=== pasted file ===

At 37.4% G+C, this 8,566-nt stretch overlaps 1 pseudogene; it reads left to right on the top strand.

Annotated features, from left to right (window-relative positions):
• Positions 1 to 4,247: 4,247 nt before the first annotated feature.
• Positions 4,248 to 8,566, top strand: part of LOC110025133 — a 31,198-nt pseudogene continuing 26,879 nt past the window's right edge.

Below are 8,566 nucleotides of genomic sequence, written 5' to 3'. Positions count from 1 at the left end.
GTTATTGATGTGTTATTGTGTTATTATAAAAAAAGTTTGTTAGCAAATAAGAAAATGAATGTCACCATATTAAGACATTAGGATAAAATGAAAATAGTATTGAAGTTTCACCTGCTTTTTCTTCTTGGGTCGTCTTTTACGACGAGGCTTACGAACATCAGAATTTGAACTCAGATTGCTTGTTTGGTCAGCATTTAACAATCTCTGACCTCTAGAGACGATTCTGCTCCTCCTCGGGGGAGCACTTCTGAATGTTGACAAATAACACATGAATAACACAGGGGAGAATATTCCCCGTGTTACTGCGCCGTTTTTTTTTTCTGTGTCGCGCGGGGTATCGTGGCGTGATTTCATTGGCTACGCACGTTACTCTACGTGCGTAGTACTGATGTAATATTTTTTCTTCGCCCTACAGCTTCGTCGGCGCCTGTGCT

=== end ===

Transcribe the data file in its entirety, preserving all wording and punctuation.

At 37.4% G+C, this 8,566-nt stretch overlaps 1 pseudogene; it reads left to right on the top strand.

Annotated features, from left to right (window-relative positions):
• Positions 1 to 4,247: 4,247 nt before the first annotated feature.
• Positions 4,248 to 8,566, top strand: part of LOC110025133 — a 31,198-nt pseudogene continuing 26,879 nt past the window's right edge.

Below are 8,566 nucleotides of genomic sequence, written 5' to 3'. Positions count from 1 at the left end.
GTTATTGATGTGTTATTGTGTTATTATAAAAAAAGTTTGTTAGCAAATAAGAAAATGAATGTCACCATATTAAGACATTAGGATAAAATGAAAATAGTATTGAAGTTTCACCTGCTTTTTCTTCTTGGGTCGTCTTTTACGACGAGGCTTACGAACATCAGAATTTGAACTCAGATTGCTTGTTTGGTCAGCATTTAACAATCTCTGACCTCTAGAGACGATTCTGCTCCTCCTCGGGGGAGCACTTCTGAATGTTGACAAATAACACATGAATAACACAGGGGAGAATATTCCCCGTGTTACTGCGCCGTTTTTTTTTTCTGTGTCGCGCGGGGTATCGTGGCGTGATTTCATTGGCTACGCACGTTACTCTACGTGCGTAGTACTGATGTAATATTTTTTCTTCGCCCTACAGCTTCGTCGGCGCCTGTGCT